The match in a tweet: O-man, what an upset! Ireland stunned by Gulf nation on debut as the world No.17 chase down 155
The turning point: Ireland appeared to have arrested the momentum back after a flying start from Oman's openers, reducing them to 5-90 with six overs remaining in pursuit of 155 to win. But a nine-ball over from Ireland quick Tim Murtagh - including two wides and a no-ball - went for 20 runs to put Oman firmly in the box seat needing just 23 to win from the final three overs. The right-armer was made to pay for the three extra deliveries, with the final three balls of the over dispatched to the boundary.
The hero: The man who did the damage in Murtagh's over - and the match-winner for Oman - was 37-year-old Aamer Ali. The bespectacled right-hander hit five fours and a six in his crucial cameo of 32 from 17 balls, helping Oman win by two wickets with two balls to spare. The victory papered over a poor umpiring decision to dismiss Aamer in the final over, with replays showing no edge on the way through to the keeper. Not that Aamer and his teammates will care about that.
The catch: "If that's still not the catch of the tournament at the end ... someone has done a miracle." That from commentator and former West Indies quick Ian Bishop says it all. Watch Zasheen Maqsood's effort below ... and then watch it again.
The Slinger 2.0: The world's first look at Oman on the big stage unveiled a unique character in the form of 29-year-old quick Munis Ansari. The balding right-armer boasts an action similar to that of Sri Lanka's Lasith Malinga and West Indian Fidel Edwards, a slingy side-on style that is rare in the modern game. Ansari showed a bit as well, picking up three wickets and showing plenty of passion out in the middle.
The save: This sort of acrobatics has almost become commonplace in the modern game, but it makes it no less impressive when it happens. An athletic piece of work from Ireland's Gary Wilson on the boundary line saved five runs for his side as the match went down to the wire, although it was to no avail in the end. Watch Wilson's effort below and some more boundary-line gymnastics.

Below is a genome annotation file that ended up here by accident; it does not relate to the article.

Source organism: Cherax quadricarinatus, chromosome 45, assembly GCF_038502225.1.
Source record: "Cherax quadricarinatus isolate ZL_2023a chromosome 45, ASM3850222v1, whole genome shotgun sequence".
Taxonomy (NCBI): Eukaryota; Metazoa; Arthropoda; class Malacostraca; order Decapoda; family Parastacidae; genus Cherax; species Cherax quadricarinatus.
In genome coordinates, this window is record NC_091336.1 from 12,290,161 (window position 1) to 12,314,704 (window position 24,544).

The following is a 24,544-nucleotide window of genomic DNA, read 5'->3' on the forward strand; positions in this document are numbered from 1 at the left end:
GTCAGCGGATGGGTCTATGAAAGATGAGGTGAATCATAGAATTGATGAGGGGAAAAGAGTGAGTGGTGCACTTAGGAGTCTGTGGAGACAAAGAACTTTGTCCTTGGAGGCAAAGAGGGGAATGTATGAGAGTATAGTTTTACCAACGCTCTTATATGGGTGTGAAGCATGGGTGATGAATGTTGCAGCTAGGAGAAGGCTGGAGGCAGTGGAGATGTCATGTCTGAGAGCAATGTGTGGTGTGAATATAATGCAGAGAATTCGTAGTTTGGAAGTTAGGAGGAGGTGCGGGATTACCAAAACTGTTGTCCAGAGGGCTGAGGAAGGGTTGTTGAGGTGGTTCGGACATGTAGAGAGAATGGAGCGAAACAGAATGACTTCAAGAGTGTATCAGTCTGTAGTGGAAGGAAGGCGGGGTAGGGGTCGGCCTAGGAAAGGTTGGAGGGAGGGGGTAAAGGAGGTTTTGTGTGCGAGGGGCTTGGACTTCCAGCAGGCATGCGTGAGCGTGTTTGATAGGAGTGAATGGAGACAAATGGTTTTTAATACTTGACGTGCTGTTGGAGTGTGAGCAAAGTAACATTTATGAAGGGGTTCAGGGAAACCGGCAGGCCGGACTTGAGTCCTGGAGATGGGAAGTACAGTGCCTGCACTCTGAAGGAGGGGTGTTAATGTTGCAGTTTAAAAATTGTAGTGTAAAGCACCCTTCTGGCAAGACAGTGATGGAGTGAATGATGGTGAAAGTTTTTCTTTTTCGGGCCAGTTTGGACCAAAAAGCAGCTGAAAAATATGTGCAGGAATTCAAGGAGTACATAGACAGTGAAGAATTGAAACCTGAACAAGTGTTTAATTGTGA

The ghost ball: It may have been Ansari's unusual action or the distraction of some moths floating around the centre of the ground, but Kevin O'Brien clearly didn't see the ball that dismissed him. Chasing quick runs in the final over, O'Brien backed away from his stumps and looked to work Ansari through the off-side but seemed to lose sight of the ball as it was sent down the pitch. His stumps were demolished and O'Brien was left to wonder exactly what had just happened.
The close call: Ireland's first wicket was a long time coming after a rollicking opening stand of 69, so it was with great frustration that Khawar Ali chopped a Kevin O'Brien delivery back onto his stumps. As the opener began to walk off the ground, he looked up at the advancing O'Brien and then, a few moments later, violently swiped his bat in frustration, narrowly missing O'Brien as he ran down the pitch to celebrate. The incident appeared accidental and O'Brien was quick to shake it off, but it could have been a lot worse.
What it all means: In this tight opening stage of the World T20, Ireland's tournament is now on the ropes ahead of matches against Group A favourites Bangladesh on Friday and the Netherlands on Sunday. Oman will now take on the Dutch on Friday with another unlikely win there possibly setting up a winner-takes-all clash against Bangladesh on Sunday.